In response, Acadia Center has released the following statement:
“Today’s proposal from the EPA launches a two-pronged attack on Americans. The proposed rollback of federal clean car standards would do nothing but increase pollution and raise costs for consumers. It is compounded by a direct assault on the ability of states to protect the health of their citizens by adopting stricter vehicle emission standards – forcing states to swallow this dangerous rollback,” said Daniel Sosland, president of Acadia Center. “States combatting pollution must have the right to reduce tailpipe emissions within their boundaries, as the Clean Air Act intended. For over 40 years, states have had this explicit authority to protect their citizens’ health by reducing vehicle pollution.”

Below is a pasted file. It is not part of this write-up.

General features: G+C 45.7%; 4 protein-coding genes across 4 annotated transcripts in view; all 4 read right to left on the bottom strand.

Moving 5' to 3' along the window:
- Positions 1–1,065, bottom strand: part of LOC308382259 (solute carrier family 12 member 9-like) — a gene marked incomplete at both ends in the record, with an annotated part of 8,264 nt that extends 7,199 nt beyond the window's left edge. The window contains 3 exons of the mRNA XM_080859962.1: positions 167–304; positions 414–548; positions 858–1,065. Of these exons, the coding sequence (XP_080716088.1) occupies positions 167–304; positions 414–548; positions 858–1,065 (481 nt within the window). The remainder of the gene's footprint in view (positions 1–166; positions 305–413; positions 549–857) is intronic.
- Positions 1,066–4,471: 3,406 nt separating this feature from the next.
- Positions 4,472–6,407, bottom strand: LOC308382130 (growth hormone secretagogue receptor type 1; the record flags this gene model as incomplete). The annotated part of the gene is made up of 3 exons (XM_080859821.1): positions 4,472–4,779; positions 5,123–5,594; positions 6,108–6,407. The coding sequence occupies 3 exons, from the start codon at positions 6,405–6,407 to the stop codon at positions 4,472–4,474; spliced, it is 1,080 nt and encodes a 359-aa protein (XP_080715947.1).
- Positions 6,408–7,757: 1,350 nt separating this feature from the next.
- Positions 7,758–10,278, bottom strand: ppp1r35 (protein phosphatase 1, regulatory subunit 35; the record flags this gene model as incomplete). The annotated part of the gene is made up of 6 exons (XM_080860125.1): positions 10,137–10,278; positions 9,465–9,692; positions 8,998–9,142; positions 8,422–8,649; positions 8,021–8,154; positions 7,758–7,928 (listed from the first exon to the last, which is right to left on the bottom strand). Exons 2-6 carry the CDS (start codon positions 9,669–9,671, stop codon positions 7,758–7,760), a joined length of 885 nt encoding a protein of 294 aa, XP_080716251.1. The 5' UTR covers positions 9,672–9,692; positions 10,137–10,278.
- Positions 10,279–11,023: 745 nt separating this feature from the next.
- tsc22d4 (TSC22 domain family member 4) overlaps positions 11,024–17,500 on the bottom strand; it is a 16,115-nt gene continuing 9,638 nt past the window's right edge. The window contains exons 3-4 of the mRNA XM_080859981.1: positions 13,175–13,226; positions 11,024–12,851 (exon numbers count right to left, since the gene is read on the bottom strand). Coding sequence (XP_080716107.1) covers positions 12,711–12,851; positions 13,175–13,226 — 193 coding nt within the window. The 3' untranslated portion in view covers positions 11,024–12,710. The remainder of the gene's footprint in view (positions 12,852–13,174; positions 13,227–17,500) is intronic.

Under the Clean Air Act, states suffering from air pollution have the authority to put in place stronger limits on tailpipe pollution when federal standards fall short. Thirteen states, including most of the Northeast, and the District of Columbia are already exercising this right. Colorado just announced their intention to adopt more stringent clean car rules too. That means that states representing more than 118 million people and over a third of the automotive market are exercising this right.
“Today’s decision goes against the conclusion from experts that stringent clean car standards are in the best interest of all Americans, protecting them from unnecessarily high fuel costs, respiratory and other health problems caused by pollution, and climate change from greenhouse gas emissions,” said Emily Lewis, policy analyst at Acadia Center. ” Americans across the country are breathing easier because the clean car states’ commitment to delivering cleaner, more efficient cars to consumers.”